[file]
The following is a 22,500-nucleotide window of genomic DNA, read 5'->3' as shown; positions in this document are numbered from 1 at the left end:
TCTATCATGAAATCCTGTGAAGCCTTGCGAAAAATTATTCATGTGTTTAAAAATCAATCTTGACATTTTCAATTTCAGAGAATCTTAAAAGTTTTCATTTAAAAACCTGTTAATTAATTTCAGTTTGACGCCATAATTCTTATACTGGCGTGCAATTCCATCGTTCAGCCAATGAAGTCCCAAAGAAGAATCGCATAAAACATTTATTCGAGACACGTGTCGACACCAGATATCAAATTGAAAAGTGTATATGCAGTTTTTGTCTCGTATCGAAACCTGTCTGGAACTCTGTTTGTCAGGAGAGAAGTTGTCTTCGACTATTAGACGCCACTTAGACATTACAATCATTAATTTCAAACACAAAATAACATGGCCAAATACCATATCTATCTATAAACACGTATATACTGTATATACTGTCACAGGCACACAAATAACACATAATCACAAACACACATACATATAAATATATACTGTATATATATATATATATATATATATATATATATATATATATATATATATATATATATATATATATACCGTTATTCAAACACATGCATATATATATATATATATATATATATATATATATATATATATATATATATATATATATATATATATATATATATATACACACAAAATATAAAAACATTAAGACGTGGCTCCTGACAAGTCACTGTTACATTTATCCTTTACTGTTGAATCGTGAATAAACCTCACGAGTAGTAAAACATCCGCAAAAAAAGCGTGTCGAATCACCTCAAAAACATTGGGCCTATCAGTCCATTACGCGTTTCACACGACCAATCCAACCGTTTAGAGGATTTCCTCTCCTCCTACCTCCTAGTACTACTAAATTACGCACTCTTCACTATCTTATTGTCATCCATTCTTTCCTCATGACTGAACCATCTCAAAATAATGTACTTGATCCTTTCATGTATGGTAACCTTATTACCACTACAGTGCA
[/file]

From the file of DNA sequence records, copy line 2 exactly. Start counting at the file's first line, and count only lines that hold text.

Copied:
TCTATCATGAAATCCTGTGAAGCCTTGCGAAAAATTATTCATGTGTTTAAAAATCAATCTTGACATTTTCAATTTCAGAGAATCTTAAAAGTTTTCATTTAAAAACCTGTTAATTAATTTCAGTTTGACGCCATAATTCTTATACTGGCGTGCAATTCCATCGTTCAGCCAATGAAGTCCCAAAGAAGAATCGCATAAAACATTTATTCGAGACACGTGTCGACACCAGATATCAAATTGAAAAGTGTATATGCAGTTTTTGTCTCGTATCGAAACCTGTCTGGAACTCTGTTTGTCAGGAGAGAAGTTGTCTTCGACTATTAGACGCCACTTAGACATTACAATCATTAATTTCAAACACAAAATAACATGGCCAAATACCATATCTATCTATAAACACGTATATACTGTATATACTGTCACAGGCACACAAATAACACATAATCACAAACACACATACATATAAATATATACTGTATATATATATATATATATATATATATATATATATATATATATATATATATATATATATATATATACCGTTATTCAAACACATGCATATATATATATATATATATATATATATATATATATATATATATATATATATATATATATATATATATATATATATACACACAAAATATAAAAACATTAAGACGTGGCTCCTGACAAGTCACTGTTACATTTATCCTTTACTGTTGAATCGTGAATAAACCTCACGAGTAGTAAAACATCCGCAAAAAAAGCGTGTCGAATCACCTCAAAAACATTGGGCCTATCAGTCCATTACGCGTTTCACACGACCAATCCAACCGTTTAGAGGATTTCCTCTCCTCCTACCTCCTAGTACTACTAAATTACGCACTCTTCACTATCTTATTGTCATCCATTCTTTCCTCATGACTGAACCATCTCAAAATAATGTACTTGATCCTTTCATGTATGGTAACCTTATTACCACTACAGTGCA